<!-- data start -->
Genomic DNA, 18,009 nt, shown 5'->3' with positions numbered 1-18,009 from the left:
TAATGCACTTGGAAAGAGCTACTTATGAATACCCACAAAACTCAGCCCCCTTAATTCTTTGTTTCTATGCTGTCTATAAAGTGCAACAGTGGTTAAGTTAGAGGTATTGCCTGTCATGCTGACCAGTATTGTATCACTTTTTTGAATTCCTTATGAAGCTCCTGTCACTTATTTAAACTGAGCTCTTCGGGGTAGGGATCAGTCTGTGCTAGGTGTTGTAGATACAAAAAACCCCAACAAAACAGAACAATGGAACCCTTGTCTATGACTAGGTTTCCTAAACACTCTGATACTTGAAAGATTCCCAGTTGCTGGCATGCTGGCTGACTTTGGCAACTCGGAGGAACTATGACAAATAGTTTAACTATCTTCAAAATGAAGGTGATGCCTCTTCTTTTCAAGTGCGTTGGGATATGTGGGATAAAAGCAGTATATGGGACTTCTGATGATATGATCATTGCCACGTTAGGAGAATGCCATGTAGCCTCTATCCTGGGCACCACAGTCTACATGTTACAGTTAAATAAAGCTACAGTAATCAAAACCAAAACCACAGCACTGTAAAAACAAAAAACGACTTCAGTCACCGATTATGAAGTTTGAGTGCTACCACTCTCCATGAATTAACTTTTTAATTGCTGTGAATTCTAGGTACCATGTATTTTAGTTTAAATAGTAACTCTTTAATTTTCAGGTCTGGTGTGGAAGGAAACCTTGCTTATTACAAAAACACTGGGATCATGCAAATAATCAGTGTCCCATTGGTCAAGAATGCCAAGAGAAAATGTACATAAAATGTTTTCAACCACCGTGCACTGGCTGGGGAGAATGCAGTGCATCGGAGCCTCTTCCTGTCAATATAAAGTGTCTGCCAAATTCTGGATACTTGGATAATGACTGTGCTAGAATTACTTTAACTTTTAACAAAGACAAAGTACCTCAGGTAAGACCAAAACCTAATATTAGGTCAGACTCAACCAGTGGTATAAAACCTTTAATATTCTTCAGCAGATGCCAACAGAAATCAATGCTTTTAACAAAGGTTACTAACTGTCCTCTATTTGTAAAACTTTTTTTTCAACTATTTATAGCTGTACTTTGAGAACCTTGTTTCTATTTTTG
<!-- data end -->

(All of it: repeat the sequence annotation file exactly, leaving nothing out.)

Genomic DNA, 18,009 nt, shown 5'->3' with positions numbered 1-18,009 from the left:
TAATGCACTTGGAAAGAGCTACTTATGAATACCCACAAAACTCAGCCCCCTTAATTCTTTGTTTCTATGCTGTCTATAAAGTGCAACAGTGGTTAAGTTAGAGGTATTGCCTGTCATGCTGACCAGTATTGTATCACTTTTTTGAATTCCTTATGAAGCTCCTGTCACTTATTTAAACTGAGCTCTTCGGGGTAGGGATCAGTCTGTGCTAGGTGTTGTAGATACAAAAAACCCCAACAAAACAGAACAATGGAACCCTTGTCTATGACTAGGTTTCCTAAACACTCTGATACTTGAAAGATTCCCAGTTGCTGGCATGCTGGCTGACTTTGGCAACTCGGAGGAACTATGACAAATAGTTTAACTATCTTCAAAATGAAGGTGATGCCTCTTCTTTTCAAGTGCGTTGGGATATGTGGGATAAAAGCAGTATATGGGACTTCTGATGATATGATCATTGCCACGTTAGGAGAATGCCATGTAGCCTCTATCCTGGGCACCACAGTCTACATGTTACAGTTAAATAAAGCTACAGTAATCAAAACCAAAACCACAGCACTGTAAAAACAAAAAACGACTTCAGTCACCGATTATGAAGTTTGAGTGCTACCACTCTCCATGAATTAACTTTTTAATTGCTGTGAATTCTAGGTACCATGTATTTTAGTTTAAATAGTAACTCTTTAATTTTCAGGTCTGGTGTGGAAGGAAACCTTGCTTATTACAAAAACACTGGGATCATGCAAATAATCAGTGTCCCATTGGTCAAGAATGCCAAGAGAAAATGTACATAAAATGTTTTCAACCACCGTGCACTGGCTGGGGAGAATGCAGTGCATCGGAGCCTCTTCCTGTCAATATAAAGTGTCTGCCAAATTCTGGATACTTGGATAATGACTGTGCTAGAATTACTTTAACTTTTAACAAAGACAAAGTACCTCAGGTAAGACCAAAACCTAATATTAGGTCAGACTCAACCAGTGGTATAAAACCTTTAATATTCTTCAGCAGATGCCAACAGAAATCAATGCTTTTAACAAAGGTTACTAACTGTCCTCTATTTGTAAAACTTTTTTTTCAACTATTTATAGCTGTACTTTGAGAACCTTGTTTCTATTTTTG